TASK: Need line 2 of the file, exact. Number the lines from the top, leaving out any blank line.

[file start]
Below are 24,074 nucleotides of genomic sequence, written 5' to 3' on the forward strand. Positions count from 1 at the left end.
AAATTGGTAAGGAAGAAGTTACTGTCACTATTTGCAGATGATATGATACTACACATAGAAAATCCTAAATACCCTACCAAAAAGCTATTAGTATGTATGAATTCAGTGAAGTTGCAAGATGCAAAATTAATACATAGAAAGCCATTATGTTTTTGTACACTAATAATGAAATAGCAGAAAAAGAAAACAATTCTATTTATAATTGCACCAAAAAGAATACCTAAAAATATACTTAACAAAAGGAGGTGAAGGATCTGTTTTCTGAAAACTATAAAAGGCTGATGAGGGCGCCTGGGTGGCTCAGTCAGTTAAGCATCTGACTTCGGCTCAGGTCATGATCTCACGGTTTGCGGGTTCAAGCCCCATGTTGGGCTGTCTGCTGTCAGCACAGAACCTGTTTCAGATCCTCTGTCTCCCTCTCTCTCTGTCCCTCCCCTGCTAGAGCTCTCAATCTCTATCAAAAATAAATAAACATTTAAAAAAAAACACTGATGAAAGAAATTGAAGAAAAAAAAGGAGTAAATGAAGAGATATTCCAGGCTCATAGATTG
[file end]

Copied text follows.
AAATTGGTAAGGAAGAAGTTACTGTCACTATTTGCAGATGATATGATACTACACATAGAAAATCCTAAATACCCTACCAAAAAGCTATTAGTATGTATGAATTCAGTGAAGTTGCAAGATGCAAAATTAATACATAGAAAGCCATTATGTTTTTGTACACTAATAATGAAATAGCAGAAAAAGAAAACAATTCTATTTATAATTGCACCAAAAAGAATACCTAAAAATATACTTAACAAAAGGAGGTGAAGGATCTGTTTTCTGAAAACTATAAAAGGCTGATGAGGGCGCCTGGGTGGCTCAGTCAGTTAAGCATCTGACTTCGGCTCAGGTCATGATCTCACGGTTTGCGGGTTCAAGCCCCATGTTGGGCTGTCTGCTGTCAGCACAGAACCTGTTTCAGATCCTCTGTCTCCCTCTCTCTCTGTCCCTCCCCTGCTAGAGCTCTCAATCTCTATCAAAAATAAATAAACATTTAAAAAAAAACACTGATGAAAGAAATTGAAGAAAAAAAAGGAGTAAATGAAGAGATATTCCAGGCTCATAGATTG